Published On: Thu, Jul 12th, 2018

US to cut military aid for Africa’s fight against terrorism

NIAMEY, Niger ??? U.S. Air Force Maj. Gen. Marcus Hicks, commander, Special Operations Command Africa, is interviewed by local media after the opening ceremony of Flintlock 2018 in Niamey, Niger, April 11, 2018. Flintlock, hosted by Niger, with key outstations at Burkina Faso and Senegal, is designed to strengthen the ability of key partner nations in the region to counter violent extremist organizations, protect their borders, and provide security for their people. (U.S. Army Photo by Sgt. Heather Doppke/79th Theater Sustainment Command)

The US is set to scale back aid to African military units fighting terrorism, as it realigns its defence strategy to compete with more traditional threats from China and Russia.

The shift comes despite a growing terrorist threat on the continent that has led to an increased American presence, resulting in attacks on US forces in Niger and Somalia that have left six US service members dead since early 2017. Militants last month even penetrated the headquarters of a military task force in Mali.

American counterterrorism aid to sub-Saharan Africa — a category that covers 46 countries — increased dramatically in recent years as the terrorist threat expanded on the continent, rising to $954m in fiscal years 2015-18 from $327m in fiscal years 2011-14, according to Security Assistance Monitor, which analyses US security spending.

But under the Trump administration’s new defence strategy, that is all likely to change.

“In accordance with the national defence strategy, we’re going to see a shift in resources from dealing with violent extremist organisations first and foremost, to empowering our allies and partners to deal with some of the new ‘old’ threats,” Greg Pollock, the US acting deputy assistant secretary of defence for security co-operation, said in an interview.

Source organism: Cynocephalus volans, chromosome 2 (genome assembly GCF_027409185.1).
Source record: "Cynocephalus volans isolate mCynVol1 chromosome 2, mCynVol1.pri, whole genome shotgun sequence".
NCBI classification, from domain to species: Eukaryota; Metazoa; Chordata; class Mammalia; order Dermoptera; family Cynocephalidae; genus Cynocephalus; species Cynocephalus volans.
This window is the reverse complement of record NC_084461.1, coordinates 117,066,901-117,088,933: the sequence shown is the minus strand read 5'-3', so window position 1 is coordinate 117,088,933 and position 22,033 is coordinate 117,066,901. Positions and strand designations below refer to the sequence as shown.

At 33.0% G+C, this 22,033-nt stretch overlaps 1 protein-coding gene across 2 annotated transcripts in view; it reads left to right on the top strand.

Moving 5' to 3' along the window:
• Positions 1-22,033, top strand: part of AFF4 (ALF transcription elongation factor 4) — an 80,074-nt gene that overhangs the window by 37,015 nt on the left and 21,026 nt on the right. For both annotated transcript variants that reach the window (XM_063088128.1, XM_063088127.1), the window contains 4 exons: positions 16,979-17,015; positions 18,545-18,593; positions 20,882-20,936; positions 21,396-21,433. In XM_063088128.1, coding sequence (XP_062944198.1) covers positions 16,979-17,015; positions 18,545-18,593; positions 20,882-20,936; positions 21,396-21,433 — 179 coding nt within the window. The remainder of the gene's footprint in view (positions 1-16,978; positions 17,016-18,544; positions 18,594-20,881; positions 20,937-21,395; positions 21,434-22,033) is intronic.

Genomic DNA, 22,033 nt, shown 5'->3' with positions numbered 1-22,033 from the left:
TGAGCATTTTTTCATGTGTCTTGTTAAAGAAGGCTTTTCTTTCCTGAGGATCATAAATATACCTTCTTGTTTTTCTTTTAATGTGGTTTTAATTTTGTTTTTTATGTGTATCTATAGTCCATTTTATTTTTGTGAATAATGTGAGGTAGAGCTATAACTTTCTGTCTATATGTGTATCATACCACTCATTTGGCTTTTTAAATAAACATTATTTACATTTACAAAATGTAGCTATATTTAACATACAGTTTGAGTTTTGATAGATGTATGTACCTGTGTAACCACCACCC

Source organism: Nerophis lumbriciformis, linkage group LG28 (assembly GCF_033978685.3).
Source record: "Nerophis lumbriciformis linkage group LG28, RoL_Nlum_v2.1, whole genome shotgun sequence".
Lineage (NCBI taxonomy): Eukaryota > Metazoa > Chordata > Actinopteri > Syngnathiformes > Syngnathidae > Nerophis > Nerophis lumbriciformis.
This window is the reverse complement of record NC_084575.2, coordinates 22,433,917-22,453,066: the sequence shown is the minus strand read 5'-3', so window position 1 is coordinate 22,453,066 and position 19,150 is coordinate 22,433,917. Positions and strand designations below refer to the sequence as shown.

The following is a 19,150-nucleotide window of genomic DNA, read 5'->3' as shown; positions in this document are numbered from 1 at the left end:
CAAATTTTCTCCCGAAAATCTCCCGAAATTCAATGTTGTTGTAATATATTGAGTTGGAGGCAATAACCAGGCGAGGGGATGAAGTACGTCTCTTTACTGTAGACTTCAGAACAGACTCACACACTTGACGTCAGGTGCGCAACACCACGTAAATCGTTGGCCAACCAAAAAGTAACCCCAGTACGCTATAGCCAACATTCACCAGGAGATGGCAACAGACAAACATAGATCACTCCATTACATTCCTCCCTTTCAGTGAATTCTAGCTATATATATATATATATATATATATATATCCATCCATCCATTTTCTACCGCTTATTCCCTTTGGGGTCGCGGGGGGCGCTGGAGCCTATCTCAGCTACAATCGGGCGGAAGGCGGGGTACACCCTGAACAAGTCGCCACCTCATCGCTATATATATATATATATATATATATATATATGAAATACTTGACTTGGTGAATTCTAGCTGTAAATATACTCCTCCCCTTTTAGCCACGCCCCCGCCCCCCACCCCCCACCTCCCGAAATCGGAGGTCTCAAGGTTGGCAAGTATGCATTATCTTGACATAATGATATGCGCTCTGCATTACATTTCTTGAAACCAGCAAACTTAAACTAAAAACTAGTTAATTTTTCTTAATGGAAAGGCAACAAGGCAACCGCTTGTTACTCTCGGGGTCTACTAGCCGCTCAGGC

The most recent national defence strategy report, unveiled in early 2018 by Defence Secretary Jim Mattis, cautions about the return to an era of “great power” conflict with adversaries such as China and Russia. Africa is mentioned only once in the unclassified summary of the strategy, in a section about strengthening alliances and attracting new partners.

The shift means America’s allies in Africa find themselves in an all-too-familiar place.

“They had this brief period where some types of military assets were more available to them,” said Alice Hunt Friend, an Africa security specialist at the Center for Strategic and International Studies in Washington. “But it’s not going to be unusual or unfamiliar to folks in the Africa-US security space to work with a reduction in resources because that’s just where Africa has fallen on the priority list.”

That is not to say the anti-terrorism campaign in Africa — from Boko Haram militants in Nigeria to Islamic State offshoots in Niger — is being abandoned.

The American military has more than 7,000 personnel deployed across Africa, including 800 troops in Niger, where four US troops were killed in an ambush last year. In central Niger, the US is spending more than $100m on a drone base to help target terrorists.

Separately, the Pentagon will also send more than $100m in aid to seven countries in Africa as part of a program to support the forces it sees as best able to combat a growing list of terror groups, according to a Pentagon document obtained by Bloomberg.

The bulk of the support, about $70m, will go to Uganda, with nations including Cameroon, Kenya, Mauritania and Nigeria getting the rest. The money will go towards training and material, including Humvees, weapons and drones.

But to bring Washington’s military aid programmes in line with the vision spelt out in the national defence strategy, the Defence Department is preparing to increase aid to countries in Europe and in the domain of the newly re-christened Indo-Pacific command. Some of that will come by putting fewer resources into Africa.

Those plans are being made even as President Donald Trump has been critical of the Nato alliance and accused allies of not paying enough for their defence.

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